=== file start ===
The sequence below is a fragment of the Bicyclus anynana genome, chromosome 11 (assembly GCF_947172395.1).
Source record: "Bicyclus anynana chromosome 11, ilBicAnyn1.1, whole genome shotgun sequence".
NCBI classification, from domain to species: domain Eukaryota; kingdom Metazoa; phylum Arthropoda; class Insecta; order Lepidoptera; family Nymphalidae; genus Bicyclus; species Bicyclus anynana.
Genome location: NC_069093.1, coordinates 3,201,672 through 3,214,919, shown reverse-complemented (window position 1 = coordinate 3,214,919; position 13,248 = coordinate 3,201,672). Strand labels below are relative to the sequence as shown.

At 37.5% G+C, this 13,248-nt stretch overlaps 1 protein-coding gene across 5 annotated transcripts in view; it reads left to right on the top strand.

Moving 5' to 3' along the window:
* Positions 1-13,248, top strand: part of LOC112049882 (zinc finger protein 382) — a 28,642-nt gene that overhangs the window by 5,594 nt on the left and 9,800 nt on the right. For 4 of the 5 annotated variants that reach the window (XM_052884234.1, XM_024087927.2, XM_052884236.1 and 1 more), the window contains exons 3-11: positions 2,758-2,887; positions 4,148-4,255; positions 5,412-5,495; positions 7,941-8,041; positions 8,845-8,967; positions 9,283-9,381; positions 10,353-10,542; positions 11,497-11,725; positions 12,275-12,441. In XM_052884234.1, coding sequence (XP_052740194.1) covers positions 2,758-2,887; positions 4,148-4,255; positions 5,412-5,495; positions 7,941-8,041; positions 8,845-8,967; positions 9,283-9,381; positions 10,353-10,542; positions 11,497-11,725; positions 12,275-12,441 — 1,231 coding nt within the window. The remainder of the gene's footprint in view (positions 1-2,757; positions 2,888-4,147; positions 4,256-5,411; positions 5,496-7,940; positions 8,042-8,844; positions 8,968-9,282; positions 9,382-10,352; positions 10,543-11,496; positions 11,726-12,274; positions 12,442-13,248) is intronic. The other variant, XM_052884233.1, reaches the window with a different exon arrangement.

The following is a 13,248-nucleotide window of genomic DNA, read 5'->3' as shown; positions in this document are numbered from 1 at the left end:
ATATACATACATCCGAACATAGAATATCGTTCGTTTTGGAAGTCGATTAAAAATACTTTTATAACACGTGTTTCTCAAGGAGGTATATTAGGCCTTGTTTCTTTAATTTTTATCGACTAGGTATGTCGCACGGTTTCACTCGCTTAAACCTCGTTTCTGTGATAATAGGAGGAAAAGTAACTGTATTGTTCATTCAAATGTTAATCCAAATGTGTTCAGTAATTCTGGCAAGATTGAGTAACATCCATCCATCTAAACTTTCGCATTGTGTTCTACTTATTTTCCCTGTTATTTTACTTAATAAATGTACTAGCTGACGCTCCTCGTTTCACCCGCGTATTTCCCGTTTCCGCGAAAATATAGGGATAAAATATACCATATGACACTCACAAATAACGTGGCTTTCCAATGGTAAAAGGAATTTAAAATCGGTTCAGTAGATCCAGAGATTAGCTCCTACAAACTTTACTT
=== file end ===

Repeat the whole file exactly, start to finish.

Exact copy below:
The sequence below is a fragment of the Bicyclus anynana genome, chromosome 11 (assembly GCF_947172395.1).
Source record: "Bicyclus anynana chromosome 11, ilBicAnyn1.1, whole genome shotgun sequence".
NCBI classification, from domain to species: domain Eukaryota; kingdom Metazoa; phylum Arthropoda; class Insecta; order Lepidoptera; family Nymphalidae; genus Bicyclus; species Bicyclus anynana.
Genome location: NC_069093.1, coordinates 3,201,672 through 3,214,919, shown reverse-complemented (window position 1 = coordinate 3,214,919; position 13,248 = coordinate 3,201,672). Strand labels below are relative to the sequence as shown.

At 37.5% G+C, this 13,248-nt stretch overlaps 1 protein-coding gene across 5 annotated transcripts in view; it reads left to right on the top strand.

Moving 5' to 3' along the window:
* Positions 1-13,248, top strand: part of LOC112049882 (zinc finger protein 382) — a 28,642-nt gene that overhangs the window by 5,594 nt on the left and 9,800 nt on the right. For 4 of the 5 annotated variants that reach the window (XM_052884234.1, XM_024087927.2, XM_052884236.1 and 1 more), the window contains exons 3-11: positions 2,758-2,887; positions 4,148-4,255; positions 5,412-5,495; positions 7,941-8,041; positions 8,845-8,967; positions 9,283-9,381; positions 10,353-10,542; positions 11,497-11,725; positions 12,275-12,441. In XM_052884234.1, coding sequence (XP_052740194.1) covers positions 2,758-2,887; positions 4,148-4,255; positions 5,412-5,495; positions 7,941-8,041; positions 8,845-8,967; positions 9,283-9,381; positions 10,353-10,542; positions 11,497-11,725; positions 12,275-12,441 — 1,231 coding nt within the window. The remainder of the gene's footprint in view (positions 1-2,757; positions 2,888-4,147; positions 4,256-5,411; positions 5,496-7,940; positions 8,042-8,844; positions 8,968-9,282; positions 9,382-10,352; positions 10,543-11,496; positions 11,726-12,274; positions 12,442-13,248) is intronic. The other variant, XM_052884233.1, reaches the window with a different exon arrangement.

The following is a 13,248-nucleotide window of genomic DNA, read 5'->3' as shown; positions in this document are numbered from 1 at the left end:
ATATACATACATCCGAACATAGAATATCGTTCGTTTTGGAAGTCGATTAAAAATACTTTTATAACACGTGTTTCTCAAGGAGGTATATTAGGCCTTGTTTCTTTAATTTTTATCGACTAGGTATGTCGCACGGTTTCACTCGCTTAAACCTCGTTTCTGTGATAATAGGAGGAAAAGTAACTGTATTGTTCATTCAAATGTTAATCCAAATGTGTTCAGTAATTCTGGCAAGATTGAGTAACATCCATCCATCTAAACTTTCGCATTGTGTTCTACTTATTTTCCCTGTTATTTTACTTAATAAATGTACTAGCTGACGCTCCTCGTTTCACCCGCGTATTTCCCGTTTCCGCGAAAATATAGGGATAAAATATACCATATGACACTCACAAATAACGTGGCTTTCCAATGGTAAAAGGAATTTAAAATCGGTTCAGTAGATCCAGAGATTAGCTCCTACAAACTTTACTT